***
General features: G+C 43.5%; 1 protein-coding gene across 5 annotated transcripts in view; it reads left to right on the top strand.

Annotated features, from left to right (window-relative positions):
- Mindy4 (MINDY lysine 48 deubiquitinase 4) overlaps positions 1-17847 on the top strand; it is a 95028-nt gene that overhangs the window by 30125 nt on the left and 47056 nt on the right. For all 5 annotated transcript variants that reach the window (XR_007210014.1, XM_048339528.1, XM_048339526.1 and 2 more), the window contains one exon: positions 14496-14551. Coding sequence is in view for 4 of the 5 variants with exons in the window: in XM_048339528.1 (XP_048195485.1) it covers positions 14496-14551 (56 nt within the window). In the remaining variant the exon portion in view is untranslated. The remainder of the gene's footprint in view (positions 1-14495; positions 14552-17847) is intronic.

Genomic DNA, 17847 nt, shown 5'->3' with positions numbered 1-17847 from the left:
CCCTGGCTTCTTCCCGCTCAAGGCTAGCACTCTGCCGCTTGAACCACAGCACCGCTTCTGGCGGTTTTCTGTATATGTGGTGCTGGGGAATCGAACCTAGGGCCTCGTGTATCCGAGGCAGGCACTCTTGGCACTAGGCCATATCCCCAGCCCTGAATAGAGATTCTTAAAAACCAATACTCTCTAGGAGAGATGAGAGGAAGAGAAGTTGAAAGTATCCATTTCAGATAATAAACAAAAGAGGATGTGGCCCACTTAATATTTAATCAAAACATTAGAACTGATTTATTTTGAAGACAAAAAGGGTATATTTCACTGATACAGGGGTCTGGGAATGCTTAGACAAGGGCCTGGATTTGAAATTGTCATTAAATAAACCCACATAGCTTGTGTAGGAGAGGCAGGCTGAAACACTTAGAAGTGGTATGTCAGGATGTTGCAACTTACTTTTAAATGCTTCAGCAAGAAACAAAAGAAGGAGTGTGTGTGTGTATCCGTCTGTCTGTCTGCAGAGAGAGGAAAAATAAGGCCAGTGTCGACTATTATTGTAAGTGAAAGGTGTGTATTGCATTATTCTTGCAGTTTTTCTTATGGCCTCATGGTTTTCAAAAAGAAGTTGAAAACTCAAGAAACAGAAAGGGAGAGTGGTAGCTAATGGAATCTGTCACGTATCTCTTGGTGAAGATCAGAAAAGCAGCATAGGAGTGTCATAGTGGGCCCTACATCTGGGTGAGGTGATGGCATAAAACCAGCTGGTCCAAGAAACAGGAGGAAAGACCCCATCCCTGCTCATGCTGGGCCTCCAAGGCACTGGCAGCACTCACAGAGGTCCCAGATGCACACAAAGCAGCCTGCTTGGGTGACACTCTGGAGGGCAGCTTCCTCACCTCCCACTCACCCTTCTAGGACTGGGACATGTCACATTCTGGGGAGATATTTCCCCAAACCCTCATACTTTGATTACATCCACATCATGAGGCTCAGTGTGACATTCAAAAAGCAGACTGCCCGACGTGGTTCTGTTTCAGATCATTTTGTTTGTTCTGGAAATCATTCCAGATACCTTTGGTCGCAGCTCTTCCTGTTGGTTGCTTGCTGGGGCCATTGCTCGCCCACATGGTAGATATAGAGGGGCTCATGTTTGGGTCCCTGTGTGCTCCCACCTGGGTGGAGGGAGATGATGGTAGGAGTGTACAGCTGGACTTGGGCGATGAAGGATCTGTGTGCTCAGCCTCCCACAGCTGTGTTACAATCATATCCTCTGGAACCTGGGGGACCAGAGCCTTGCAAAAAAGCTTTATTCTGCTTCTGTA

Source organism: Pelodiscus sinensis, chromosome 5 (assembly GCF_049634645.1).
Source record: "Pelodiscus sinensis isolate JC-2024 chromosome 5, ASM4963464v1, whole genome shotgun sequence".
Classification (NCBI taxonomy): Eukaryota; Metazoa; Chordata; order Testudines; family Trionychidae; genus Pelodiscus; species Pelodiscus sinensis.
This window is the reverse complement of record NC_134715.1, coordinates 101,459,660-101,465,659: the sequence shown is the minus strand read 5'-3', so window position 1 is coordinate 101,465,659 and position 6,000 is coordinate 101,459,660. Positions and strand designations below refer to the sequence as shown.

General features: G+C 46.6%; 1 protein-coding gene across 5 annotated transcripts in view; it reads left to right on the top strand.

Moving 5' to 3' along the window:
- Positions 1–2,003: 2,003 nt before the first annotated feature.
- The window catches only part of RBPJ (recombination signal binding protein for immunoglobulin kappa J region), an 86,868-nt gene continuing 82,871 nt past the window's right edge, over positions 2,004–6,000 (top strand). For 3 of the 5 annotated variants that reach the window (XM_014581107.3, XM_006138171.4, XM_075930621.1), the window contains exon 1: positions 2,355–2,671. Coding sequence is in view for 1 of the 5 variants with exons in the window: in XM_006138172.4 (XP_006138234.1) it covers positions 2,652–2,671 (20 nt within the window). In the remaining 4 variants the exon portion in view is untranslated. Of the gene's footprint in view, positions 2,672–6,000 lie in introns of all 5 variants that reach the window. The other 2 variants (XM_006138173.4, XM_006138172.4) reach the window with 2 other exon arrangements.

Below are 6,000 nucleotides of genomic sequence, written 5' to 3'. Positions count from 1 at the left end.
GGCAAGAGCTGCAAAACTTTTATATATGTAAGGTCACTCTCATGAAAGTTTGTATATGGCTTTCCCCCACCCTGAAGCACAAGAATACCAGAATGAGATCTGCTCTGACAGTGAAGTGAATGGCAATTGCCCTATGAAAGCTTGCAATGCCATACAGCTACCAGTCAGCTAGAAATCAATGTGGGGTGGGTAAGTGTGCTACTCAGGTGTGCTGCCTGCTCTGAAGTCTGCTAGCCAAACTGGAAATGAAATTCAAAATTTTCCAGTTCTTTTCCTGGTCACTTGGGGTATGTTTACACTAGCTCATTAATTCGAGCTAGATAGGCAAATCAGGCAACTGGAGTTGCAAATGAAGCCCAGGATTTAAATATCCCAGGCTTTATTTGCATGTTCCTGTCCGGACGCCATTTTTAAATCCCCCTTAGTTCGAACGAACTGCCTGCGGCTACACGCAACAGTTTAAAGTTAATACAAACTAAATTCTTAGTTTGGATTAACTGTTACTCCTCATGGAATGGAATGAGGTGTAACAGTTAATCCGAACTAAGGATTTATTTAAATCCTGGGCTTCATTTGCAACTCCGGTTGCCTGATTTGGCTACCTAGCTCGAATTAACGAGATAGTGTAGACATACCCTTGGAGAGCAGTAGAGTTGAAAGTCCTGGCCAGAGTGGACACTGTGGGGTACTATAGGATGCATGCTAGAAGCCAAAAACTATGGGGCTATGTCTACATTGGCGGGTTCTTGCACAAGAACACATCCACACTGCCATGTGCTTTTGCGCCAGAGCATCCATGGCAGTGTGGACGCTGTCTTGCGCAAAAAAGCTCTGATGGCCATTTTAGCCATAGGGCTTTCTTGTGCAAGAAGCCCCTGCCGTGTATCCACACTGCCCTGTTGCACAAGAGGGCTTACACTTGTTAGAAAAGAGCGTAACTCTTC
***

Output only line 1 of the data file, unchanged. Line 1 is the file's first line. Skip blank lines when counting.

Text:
General features: G+C 43.5%; 1 protein-coding gene across 5 annotated transcripts in view; it reads left to right on the top strand.